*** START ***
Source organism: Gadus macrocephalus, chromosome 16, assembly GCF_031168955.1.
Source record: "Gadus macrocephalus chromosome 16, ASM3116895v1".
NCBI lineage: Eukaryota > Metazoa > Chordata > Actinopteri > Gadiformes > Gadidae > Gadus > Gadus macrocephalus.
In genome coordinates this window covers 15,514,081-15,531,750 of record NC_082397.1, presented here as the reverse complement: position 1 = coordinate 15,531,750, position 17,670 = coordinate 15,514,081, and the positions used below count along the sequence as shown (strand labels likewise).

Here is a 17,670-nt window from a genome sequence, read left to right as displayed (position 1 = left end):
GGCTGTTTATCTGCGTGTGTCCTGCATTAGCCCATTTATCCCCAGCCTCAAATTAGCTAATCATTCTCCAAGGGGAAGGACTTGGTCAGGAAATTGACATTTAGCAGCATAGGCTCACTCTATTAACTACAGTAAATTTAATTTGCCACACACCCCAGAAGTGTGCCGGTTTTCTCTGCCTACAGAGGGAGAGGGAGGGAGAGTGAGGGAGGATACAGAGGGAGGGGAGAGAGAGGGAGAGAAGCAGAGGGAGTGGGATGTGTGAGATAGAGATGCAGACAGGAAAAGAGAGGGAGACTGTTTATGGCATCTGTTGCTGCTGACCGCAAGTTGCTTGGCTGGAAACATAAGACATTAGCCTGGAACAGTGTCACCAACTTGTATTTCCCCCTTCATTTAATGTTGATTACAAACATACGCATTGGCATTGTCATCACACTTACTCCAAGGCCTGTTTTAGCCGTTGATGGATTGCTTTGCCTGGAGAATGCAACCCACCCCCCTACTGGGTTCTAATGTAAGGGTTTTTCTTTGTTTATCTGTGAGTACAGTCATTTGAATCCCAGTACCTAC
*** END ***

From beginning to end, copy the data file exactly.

Source organism: Gadus macrocephalus, chromosome 16, assembly GCF_031168955.1.
Source record: "Gadus macrocephalus chromosome 16, ASM3116895v1".
NCBI lineage: Eukaryota > Metazoa > Chordata > Actinopteri > Gadiformes > Gadidae > Gadus > Gadus macrocephalus.
In genome coordinates this window covers 15,514,081-15,531,750 of record NC_082397.1, presented here as the reverse complement: position 1 = coordinate 15,531,750, position 17,670 = coordinate 15,514,081, and the positions used below count along the sequence as shown (strand labels likewise).

Here is a 17,670-nt window from a genome sequence, read left to right as displayed (position 1 = left end):
GGCTGTTTATCTGCGTGTGTCCTGCATTAGCCCATTTATCCCCAGCCTCAAATTAGCTAATCATTCTCCAAGGGGAAGGACTTGGTCAGGAAATTGACATTTAGCAGCATAGGCTCACTCTATTAACTACAGTAAATTTAATTTGCCACACACCCCAGAAGTGTGCCGGTTTTCTCTGCCTACAGAGGGAGAGGGAGGGAGAGTGAGGGAGGATACAGAGGGAGGGGAGAGAGAGGGAGAGAAGCAGAGGGAGTGGGATGTGTGAGATAGAGATGCAGACAGGAAAAGAGAGGGAGACTGTTTATGGCATCTGTTGCTGCTGACCGCAAGTTGCTTGGCTGGAAACATAAGACATTAGCCTGGAACAGTGTCACCAACTTGTATTTCCCCCTTCATTTAATGTTGATTACAAACATACGCATTGGCATTGTCATCACACTTACTCCAAGGCCTGTTTTAGCCGTTGATGGATTGCTTTGCCTGGAGAATGCAACCCACCCCCCTACTGGGTTCTAATGTAAGGGTTTTTCTTTGTTTATCTGTGAGTACAGTCATTTGAATCCCAGTACCTAC